The Metropolitan Museum of Art announced Wednesday that it will no longer accept donations from the Sackler family of philanthropists who built their fortune from the development and sale of opioids.
The Met’s decision comes amid mounting criticism of the Sacklers’ role in the opioid crisis. Hundreds of cities, counties and states have filed lawsuits claiming that eight Sackler family members were involved in deceptive marketing practices of the family-owned pharmaceutical company, Purdue Pharma, and its blockbuster painkiller drug, OxyContin.
Three other art institutions — the Tate galleries and National Portrait Gallery in London and the Solomon R. Guggenheim Museum in New York — previously announced that they would not accept gifts from the family.
For decades, the Sacklers have supported high-profile cultural and educational institutions around the world — from the Met to Harvard University to the Louvre. But artists and social media activists have criticized those relationships and called on the institutions to return the Sackler gifts and remove the name from their walls. In response to protests, the Sackler Trust, one of the family’s philanthropic arms, announced in March that it was suspending donations.
The Met’s decision affects the branches of the family related to Purdue Pharma. In 1952, Sackler brothers Arthur, Mortimer and Raymond bought a small pharmaceutical company, and in 1987, Mortimer and Raymond bought out Arthur’s share after his death. Purdue Pharma was established in 1991.
The Smithsonian Institution has drawn a similar distinction regarding the branches of the family and the source of their wealth. The Smithsonian’s Arthur M. Sackler Gallery opened in 1987, months after its benefactor died and years before OxyContin came on the market. Arthur Sackler donated 1,000 objects and $4 million to the museum, and the Smithsonian is contractually bound to keep the family name on the Asian art museum, according to a spokeswoman, who added that future donations are not in the works.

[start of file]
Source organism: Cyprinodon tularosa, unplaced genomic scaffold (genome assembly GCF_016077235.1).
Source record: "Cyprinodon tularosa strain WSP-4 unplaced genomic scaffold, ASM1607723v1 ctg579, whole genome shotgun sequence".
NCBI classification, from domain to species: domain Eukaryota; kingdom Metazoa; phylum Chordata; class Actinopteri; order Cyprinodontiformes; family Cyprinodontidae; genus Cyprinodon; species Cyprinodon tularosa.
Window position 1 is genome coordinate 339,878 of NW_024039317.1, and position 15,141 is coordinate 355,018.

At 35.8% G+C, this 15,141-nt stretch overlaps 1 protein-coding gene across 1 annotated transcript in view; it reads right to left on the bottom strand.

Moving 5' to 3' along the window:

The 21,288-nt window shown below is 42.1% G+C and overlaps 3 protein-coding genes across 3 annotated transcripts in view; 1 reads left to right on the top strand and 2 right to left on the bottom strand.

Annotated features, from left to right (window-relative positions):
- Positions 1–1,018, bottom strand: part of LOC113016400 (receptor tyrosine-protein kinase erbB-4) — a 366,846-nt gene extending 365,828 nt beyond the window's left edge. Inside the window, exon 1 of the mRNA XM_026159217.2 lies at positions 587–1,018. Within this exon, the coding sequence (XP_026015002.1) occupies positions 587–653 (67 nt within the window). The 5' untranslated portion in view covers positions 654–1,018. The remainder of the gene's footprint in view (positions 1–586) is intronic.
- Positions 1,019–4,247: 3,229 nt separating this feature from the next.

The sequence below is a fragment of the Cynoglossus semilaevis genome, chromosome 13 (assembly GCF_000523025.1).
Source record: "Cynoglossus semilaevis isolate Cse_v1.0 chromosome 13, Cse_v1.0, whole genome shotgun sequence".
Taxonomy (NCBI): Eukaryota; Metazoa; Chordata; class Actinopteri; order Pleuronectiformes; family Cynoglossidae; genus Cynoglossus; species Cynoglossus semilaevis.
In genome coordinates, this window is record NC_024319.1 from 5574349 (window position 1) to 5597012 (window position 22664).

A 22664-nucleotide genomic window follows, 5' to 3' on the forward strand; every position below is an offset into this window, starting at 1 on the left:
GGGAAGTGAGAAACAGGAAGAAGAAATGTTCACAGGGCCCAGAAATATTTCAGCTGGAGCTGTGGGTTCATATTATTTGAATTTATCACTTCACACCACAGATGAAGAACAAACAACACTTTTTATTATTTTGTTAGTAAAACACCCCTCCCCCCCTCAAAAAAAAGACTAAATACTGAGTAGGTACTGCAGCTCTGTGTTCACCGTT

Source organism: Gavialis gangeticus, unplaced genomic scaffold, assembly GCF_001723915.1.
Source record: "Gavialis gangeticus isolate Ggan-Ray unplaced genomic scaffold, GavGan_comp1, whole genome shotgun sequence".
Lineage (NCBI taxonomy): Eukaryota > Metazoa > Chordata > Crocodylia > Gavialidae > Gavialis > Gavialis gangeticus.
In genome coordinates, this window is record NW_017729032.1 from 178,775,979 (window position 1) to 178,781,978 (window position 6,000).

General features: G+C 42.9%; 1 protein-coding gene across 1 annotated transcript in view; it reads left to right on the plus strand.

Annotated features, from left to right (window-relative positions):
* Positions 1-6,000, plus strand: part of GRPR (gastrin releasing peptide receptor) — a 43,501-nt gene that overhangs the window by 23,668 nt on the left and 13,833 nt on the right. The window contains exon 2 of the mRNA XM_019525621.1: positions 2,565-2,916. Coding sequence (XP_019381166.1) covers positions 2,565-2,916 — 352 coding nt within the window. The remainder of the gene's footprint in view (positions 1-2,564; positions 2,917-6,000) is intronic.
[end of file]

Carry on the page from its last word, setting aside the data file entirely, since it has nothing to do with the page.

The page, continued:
“We have no plans to approach any member of the Sackler family for a donation,” spokeswoman Linda St. Thomas said Wednesday, repeating the response from March, when the Guggenheim made its announcement.
Arthur’s widow and Smithsonian donor, Jillian Sackler, has repeatedly said her husband had no role in the opioid crisis. “It is a gross injustice to blame [Arthur],” she said in a statement earlier this year. “Not a penny of his philanthropy derived from the sale of OxyContin, and it is a disservice to the institutions he founded to suggest otherwise.”
The Met said that its decision came after a months-long review of its gift policies, which was prompted by the public outcry over the Sackler gifts. The decision was first reported in the New York Times.
“Private philanthropy literally built The Metropolitan Museum of Art,” Met president and chief executive Daniel Weiss said in a statement. “What distinguishes our Museum from its global peers, such as the Prado, the Hermitage, and the Louvre, is the fact that we did not begin with a royal or imperial collection. Every object and much of the building itself came from individuals driven by a love for art and the spirit of philanthropy.
“For this reason, it is our responsibility to ensure that the public is aware of the diligence that we take to generate philanthropic support. Our donors deserve this, and the public should expect it.”
The Sackler donations to the Met — including the gift that funded the wing housing the museum’s Temple of Dendur — date back half a century. The museum does not plan to remove the Sackler name.